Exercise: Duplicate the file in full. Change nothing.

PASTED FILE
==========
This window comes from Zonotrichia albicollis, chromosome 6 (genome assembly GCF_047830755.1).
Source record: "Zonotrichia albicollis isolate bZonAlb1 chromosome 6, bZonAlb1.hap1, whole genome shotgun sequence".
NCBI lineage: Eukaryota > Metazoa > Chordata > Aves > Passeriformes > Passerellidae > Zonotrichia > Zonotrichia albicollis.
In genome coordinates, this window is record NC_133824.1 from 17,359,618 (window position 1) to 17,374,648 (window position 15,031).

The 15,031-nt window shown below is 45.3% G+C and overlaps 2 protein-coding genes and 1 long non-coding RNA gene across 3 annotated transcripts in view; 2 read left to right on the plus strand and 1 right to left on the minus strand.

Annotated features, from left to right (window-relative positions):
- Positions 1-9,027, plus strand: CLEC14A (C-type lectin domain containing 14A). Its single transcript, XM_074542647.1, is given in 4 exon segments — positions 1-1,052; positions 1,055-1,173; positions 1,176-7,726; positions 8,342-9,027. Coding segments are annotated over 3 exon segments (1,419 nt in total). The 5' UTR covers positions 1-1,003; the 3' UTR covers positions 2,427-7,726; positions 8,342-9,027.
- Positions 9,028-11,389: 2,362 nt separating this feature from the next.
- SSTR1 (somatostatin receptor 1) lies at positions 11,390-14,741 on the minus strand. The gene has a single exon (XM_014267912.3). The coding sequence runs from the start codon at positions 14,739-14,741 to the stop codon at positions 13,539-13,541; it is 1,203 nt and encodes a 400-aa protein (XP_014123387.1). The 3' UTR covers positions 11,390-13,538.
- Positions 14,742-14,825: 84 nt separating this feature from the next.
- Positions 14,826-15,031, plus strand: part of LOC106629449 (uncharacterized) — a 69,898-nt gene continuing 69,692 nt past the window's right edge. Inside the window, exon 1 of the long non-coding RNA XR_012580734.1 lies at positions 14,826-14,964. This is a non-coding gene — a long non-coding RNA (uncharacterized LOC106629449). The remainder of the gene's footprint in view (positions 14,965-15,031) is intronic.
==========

This window comes from Zonotrichia albicollis, chromosome 6 (genome assembly GCF_047830755.1).
Source record: "Zonotrichia albicollis isolate bZonAlb1 chromosome 6, bZonAlb1.hap1, whole genome shotgun sequence".
NCBI lineage: Eukaryota > Metazoa > Chordata > Aves > Passeriformes > Passerellidae > Zonotrichia > Zonotrichia albicollis.
In genome coordinates, this window is record NC_133824.1 from 17,359,618 (window position 1) to 17,374,648 (window position 15,031).

The 15,031-nt window shown below is 45.3% G+C and overlaps 2 protein-coding genes and 1 long non-coding RNA gene across 3 annotated transcripts in view; 2 read left to right on the plus strand and 1 right to left on the minus strand.

Annotated features, from left to right (window-relative positions):
- Positions 1-9,027, plus strand: CLEC14A (C-type lectin domain containing 14A). Its single transcript, XM_074542647.1, is given in 4 exon segments — positions 1-1,052; positions 1,055-1,173; positions 1,176-7,726; positions 8,342-9,027. Coding segments are annotated over 3 exon segments (1,419 nt in total). The 5' UTR covers positions 1-1,003; the 3' UTR covers positions 2,427-7,726; positions 8,342-9,027.
- Positions 9,028-11,389: 2,362 nt separating this feature from the next.
- SSTR1 (somatostatin receptor 1) lies at positions 11,390-14,741 on the minus strand. The gene has a single exon (XM_014267912.3). The coding sequence runs from the start codon at positions 14,739-14,741 to the stop codon at positions 13,539-13,541; it is 1,203 nt and encodes a 400-aa protein (XP_014123387.1). The 3' UTR covers positions 11,390-13,538.
- Positions 14,742-14,825: 84 nt separating this feature from the next.
- Positions 14,826-15,031, plus strand: part of LOC106629449 (uncharacterized) — a 69,898-nt gene continuing 69,692 nt past the window's right edge. Inside the window, exon 1 of the long non-coding RNA XR_012580734.1 lies at positions 14,826-14,964. This is a non-coding gene — a long non-coding RNA (uncharacterized LOC106629449). The remainder of the gene's footprint in view (positions 14,965-15,031) is intronic.